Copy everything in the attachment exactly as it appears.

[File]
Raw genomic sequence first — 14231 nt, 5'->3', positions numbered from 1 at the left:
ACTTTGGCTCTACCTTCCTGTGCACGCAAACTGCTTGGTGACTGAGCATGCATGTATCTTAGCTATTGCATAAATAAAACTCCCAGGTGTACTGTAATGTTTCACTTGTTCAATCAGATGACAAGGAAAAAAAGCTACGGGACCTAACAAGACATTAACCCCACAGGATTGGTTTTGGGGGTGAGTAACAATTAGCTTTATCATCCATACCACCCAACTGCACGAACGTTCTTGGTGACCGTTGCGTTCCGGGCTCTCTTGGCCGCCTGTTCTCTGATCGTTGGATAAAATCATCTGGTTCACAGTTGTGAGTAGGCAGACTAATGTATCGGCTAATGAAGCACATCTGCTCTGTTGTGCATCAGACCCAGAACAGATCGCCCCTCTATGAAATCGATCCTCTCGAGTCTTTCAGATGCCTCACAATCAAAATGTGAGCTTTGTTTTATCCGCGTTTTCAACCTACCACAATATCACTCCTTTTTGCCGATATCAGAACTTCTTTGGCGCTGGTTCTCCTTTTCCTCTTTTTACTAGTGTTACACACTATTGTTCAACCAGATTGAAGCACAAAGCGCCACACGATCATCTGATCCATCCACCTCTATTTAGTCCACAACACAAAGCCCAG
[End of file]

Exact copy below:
Raw genomic sequence first — 14231 nt, 5'->3', positions numbered from 1 at the left:
ACTTTGGCTCTACCTTCCTGTGCACGCAAACTGCTTGGTGACTGAGCATGCATGTATCTTAGCTATTGCATAAATAAAACTCCCAGGTGTACTGTAATGTTTCACTTGTTCAATCAGATGACAAGGAAAAAAAGCTACGGGACCTAACAAGACATTAACCCCACAGGATTGGTTTTGGGGGTGAGTAACAATTAGCTTTATCATCCATACCACCCAACTGCACGAACGTTCTTGGTGACCGTTGCGTTCCGGGCTCTCTTGGCCGCCTGTTCTCTGATCGTTGGATAAAATCATCTGGTTCACAGTTGTGAGTAGGCAGACTAATGTATCGGCTAATGAAGCACATCTGCTCTGTTGTGCATCAGACCCAGAACAGATCGCCCCTCTATGAAATCGATCCTCTCGAGTCTTTCAGATGCCTCACAATCAAAATGTGAGCTTTGTTTTATCCGCGTTTTCAACCTACCACAATATCACTCCTTTTTGCCGATATCAGAACTTCTTTGGCGCTGGTTCTCCTTTTCCTCTTTTTACTAGTGTTACACACTATTGTTCAACCAGATTGAAGCACAAAGCGCCACACGATCATCTGATCCATCCACCTCTATTTAGTCCACAACACAAAGCCCAG